This is not a blog post about anger, resentment or bitterness; I’m writing to create awareness about a problem that blights so many creatives in this challenging age of social media. When I started using resin and learning about my craft, the most important aspect to me was to be original. Originality is paramount in the artistic and creative world.
Unfortunately I have been notified by many of my followers on social media that my designs, concepts and even my own words have been plagiarised, and more disturbingly; by fellow business women and also fellow Irish designers. It's deeply disappointing to discover this. I have worked tirelessly to create a concept and aesthetic that is my own; that is original and unique to me and my life. I get many people saying I inspire them; and this, I believe, is a huge compliment which genuinely warms my heart.
However, there are those who feel the urge to replicate my designs exactly, and use my words to describe their product. I have never felt flattered by someone copying my work. I feel a heavy sense of disappointment. I would encourage a fellow artist to view my work and be inspired to do something new, to push the boundaries and experiment with fresh ideas; their own ideas. To be inspired does not give permission to copy. It is that simple.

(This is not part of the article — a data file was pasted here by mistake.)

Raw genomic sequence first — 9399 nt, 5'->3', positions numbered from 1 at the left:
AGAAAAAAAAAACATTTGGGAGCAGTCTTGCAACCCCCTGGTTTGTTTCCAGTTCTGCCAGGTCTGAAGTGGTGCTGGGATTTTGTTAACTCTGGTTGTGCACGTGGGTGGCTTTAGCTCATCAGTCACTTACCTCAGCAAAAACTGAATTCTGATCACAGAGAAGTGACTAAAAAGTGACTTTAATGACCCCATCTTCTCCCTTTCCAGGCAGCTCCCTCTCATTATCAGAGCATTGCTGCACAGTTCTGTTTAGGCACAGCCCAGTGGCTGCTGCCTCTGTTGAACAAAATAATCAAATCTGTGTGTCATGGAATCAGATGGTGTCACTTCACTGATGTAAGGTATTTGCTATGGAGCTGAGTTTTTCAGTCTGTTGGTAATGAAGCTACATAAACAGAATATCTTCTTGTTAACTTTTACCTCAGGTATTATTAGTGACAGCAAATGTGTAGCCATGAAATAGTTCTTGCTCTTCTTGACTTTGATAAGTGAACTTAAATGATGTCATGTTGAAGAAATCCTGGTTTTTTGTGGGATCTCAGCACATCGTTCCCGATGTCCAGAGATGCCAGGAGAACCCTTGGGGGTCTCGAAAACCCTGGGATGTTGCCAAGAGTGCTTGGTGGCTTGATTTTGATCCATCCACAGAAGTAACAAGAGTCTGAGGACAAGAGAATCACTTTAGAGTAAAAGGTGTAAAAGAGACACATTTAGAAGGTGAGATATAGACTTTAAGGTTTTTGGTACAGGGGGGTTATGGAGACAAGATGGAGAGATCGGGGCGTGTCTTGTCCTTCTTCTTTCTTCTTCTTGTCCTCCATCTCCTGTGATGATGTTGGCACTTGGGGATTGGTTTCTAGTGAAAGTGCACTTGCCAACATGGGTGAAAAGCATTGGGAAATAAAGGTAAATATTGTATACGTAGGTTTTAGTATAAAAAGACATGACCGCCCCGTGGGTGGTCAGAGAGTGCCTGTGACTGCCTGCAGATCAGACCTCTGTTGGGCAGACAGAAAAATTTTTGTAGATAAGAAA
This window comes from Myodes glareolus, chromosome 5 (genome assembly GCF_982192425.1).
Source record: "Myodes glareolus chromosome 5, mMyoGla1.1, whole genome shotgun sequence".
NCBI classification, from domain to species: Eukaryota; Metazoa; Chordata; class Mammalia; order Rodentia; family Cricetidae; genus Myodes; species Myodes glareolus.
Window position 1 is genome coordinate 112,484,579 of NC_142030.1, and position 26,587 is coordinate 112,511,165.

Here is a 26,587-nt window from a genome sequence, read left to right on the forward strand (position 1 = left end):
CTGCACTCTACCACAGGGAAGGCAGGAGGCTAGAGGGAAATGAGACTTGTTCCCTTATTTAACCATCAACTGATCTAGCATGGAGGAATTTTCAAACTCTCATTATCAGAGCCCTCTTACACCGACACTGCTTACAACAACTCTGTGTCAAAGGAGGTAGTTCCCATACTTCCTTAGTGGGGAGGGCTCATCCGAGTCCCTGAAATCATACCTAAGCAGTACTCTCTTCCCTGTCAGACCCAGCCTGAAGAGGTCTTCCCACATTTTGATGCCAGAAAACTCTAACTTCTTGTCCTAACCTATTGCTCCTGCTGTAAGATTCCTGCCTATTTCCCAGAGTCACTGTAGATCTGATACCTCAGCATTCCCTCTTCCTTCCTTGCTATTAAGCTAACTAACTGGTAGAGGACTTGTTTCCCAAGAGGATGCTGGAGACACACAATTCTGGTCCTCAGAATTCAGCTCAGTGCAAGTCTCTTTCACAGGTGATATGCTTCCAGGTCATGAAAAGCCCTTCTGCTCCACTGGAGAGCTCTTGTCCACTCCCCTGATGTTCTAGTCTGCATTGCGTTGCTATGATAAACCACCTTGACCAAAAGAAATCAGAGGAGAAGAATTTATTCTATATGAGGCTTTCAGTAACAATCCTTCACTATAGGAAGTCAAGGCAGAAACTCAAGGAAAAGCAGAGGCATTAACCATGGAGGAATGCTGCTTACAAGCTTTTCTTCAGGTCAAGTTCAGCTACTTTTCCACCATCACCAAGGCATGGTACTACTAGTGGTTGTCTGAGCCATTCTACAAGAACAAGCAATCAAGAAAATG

As an artist I've always been influenced by the natural world around me, and by fellow artists. ‘Inspiring’ means to spark the creative light deep within us all; to inspire us to create something new and wonderful that will mark us out as different and unique. True creativity is born within the artists’ mind; it’s conjured up within the imagination and filters through the hands to create a tangible object. This object is the physical entity of the imagination. It contains a part of the creator; a part of their soul. It is created for people to love, cherish, interpret and wonder over. The process of artistic creation is a personal journey the artist ventures on, therefore when it is copied, it is a direct invasion of thoughts and original ideas.
How the blue cornflower eco resin pebble pendant is imagined, designed and created.
I created Lost Forest; a jewellery line with an eco friendly approach, encapsulating natural elements collected from my local surroundings. I established a narrative and concept behind this idea, with years of research, thought, and experimentation. A definitive feature of my work is the use of metal leaf in my designs. The metallic leaf is combined in a broken manner with natural elements such as botanicals or feathers. They are original design styles I conceived, and it is so deeply frustrating to see them poached by various shops recently.
I’ve also noticed my style of photography being widely adopted. I’m originally a photographer and it was important to me in the beginning of my business to create a unique visual aesthetic for my photography which enhances the narrative of my stores concept. Once again, to see it replicated over and over is very demoralising.